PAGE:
Posted in Mental Health

Five Issues Core to Men’s Mental Health

I’ve criticised The Good Men Project several times in the past for having too much feminist content about women and too little content about and for men. It is, after all, supposed to be about men’s issues and I get frustrated with how much it focuses on women.

However, it still does throw up the odd nugget such as this article titled Five Terrors of Being a Man, some of which I’ve covered before but I want to just go over them again to tell you what this blog is about now. I’ve had a rash of new followers in the last few weeks, thanks to being featured at the Blog For Mental Health (A great community, please check it out!)

What I want Sexually is Wrong Purely Because I am a Man

i09.com

To men who are not creepy or predatory, it is one of the major worries that we come across as such when engaging with women we do not know, especially if the intention is “chatting her up”. No matter how friendly, respectful and open we are, we always run that risk of being labelled a creep – and sometimes purely and only because we are not attractive enough to her.

Even when in a relationship, the media makes us feel that we are too selfish. Articles on “how to please your woman” and “how to be a better lover for her”, nearly always come with the implication that her desires come first, every time.

My girlfriend has noticed I hold back sometimes when we are having sex. At first she wondered whether I was worried about hurting her by going at it too hard, which I am, but my biggest fear is that she will think I am being too selfish about my own needs that I get carried away and don’t think about her enough. We have a good sex life, so I guess I must be doing something right!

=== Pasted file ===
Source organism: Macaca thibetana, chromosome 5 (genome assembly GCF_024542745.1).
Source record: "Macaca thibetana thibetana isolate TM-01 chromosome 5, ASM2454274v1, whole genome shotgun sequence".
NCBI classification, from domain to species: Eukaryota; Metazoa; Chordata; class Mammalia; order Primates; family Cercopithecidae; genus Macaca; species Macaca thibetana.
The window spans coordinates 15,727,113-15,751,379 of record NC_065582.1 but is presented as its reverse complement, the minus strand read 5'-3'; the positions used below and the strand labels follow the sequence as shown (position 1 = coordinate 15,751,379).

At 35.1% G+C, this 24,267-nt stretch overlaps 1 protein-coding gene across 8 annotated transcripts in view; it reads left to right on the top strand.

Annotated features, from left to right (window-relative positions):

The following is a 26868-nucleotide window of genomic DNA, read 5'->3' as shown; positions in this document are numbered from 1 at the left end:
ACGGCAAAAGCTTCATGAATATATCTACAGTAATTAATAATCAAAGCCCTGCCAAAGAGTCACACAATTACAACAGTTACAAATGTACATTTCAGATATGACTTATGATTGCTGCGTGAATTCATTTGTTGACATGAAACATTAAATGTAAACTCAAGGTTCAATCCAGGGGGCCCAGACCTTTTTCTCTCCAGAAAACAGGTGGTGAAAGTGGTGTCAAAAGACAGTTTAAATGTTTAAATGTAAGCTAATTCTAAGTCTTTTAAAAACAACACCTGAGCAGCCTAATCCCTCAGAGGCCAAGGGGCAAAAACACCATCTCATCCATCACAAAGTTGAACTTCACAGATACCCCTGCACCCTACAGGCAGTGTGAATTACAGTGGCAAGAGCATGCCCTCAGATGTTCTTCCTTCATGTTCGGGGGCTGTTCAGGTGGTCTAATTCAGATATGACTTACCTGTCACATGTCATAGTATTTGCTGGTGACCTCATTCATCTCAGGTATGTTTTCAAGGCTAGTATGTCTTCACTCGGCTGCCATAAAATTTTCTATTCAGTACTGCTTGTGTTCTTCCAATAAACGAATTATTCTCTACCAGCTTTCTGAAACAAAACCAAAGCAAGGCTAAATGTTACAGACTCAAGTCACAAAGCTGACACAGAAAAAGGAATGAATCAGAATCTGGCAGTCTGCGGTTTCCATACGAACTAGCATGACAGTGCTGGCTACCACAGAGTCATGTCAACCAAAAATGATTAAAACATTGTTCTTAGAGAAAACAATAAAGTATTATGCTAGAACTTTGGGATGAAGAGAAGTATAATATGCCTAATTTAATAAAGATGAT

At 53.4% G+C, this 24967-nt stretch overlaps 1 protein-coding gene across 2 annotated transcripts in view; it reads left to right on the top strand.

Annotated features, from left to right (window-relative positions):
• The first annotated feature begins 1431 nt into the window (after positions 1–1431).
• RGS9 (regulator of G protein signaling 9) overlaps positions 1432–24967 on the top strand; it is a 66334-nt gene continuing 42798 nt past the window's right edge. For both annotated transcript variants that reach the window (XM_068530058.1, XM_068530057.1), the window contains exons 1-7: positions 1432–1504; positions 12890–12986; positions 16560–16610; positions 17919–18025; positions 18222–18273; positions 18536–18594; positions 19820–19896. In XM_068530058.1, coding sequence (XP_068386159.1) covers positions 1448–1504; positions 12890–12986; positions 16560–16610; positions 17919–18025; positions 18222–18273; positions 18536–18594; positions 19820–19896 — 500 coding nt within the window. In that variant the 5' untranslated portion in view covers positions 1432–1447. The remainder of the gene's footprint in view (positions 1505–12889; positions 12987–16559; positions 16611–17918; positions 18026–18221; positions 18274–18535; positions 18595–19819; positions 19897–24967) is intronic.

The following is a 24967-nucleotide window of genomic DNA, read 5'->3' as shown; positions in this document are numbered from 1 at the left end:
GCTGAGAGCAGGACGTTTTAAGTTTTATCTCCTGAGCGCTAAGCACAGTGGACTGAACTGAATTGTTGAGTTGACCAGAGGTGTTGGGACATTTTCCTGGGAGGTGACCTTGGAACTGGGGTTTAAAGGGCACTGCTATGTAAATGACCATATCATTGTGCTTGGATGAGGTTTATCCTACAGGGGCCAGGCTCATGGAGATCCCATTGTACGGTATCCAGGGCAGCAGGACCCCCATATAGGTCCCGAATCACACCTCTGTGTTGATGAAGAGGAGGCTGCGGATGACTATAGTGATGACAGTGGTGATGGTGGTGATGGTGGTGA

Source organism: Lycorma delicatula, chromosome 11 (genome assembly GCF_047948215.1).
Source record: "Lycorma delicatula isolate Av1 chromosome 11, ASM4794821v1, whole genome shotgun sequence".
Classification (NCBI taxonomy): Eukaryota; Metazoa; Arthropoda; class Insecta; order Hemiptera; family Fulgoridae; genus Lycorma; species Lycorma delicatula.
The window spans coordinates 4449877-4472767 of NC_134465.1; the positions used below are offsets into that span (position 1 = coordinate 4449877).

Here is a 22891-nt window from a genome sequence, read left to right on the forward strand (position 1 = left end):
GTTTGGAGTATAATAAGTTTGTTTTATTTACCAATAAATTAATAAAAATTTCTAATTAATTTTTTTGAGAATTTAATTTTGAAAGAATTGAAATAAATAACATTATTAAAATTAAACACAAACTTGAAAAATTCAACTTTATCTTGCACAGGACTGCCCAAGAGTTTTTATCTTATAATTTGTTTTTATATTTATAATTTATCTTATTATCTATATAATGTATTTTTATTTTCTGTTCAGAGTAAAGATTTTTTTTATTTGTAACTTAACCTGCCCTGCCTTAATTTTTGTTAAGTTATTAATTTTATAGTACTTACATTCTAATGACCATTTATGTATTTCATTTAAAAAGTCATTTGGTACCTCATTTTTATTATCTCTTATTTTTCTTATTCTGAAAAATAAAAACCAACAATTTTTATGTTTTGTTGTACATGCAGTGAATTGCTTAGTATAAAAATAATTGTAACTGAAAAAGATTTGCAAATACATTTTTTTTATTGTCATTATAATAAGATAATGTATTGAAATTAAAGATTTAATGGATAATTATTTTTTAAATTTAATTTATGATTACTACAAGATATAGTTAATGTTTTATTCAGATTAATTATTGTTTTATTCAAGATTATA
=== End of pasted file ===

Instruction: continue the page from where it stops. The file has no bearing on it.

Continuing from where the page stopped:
Great article here on The Guardian: Girls have problems, boys are problems

I’m Never Going to Earn Enough Money so I will Always Be a Failure

This is how men are objectified in society. We are only worth what we bring to the table. We get the “get a better job, you aren’t earning enough” attitude all the time. Since Mirror Image and I talked about how I feel uncomfortable with the traditional gender role of protector and provider because I see her as my equal, she has noticed the casual sexism of women around her. Firstly, if she isn’t earning enough, that I should support her financially (even though I don’t earn much being only in my second year of trading) and was regularly told before we met “find yourself a rich man”.

When we value a man purely for what he brings to the table, and encourage him to think of himself only as a resource, this is a major contributor to depression in men.

Other Men Will Find Out I’m too Weak for a Man

I am emotionally expressive, but I do not burst into tears at the slightest thing. I have only cried once in front of my closest male friend, and that was the time I recounted to him my brush with suicide. He cried too, so we were even.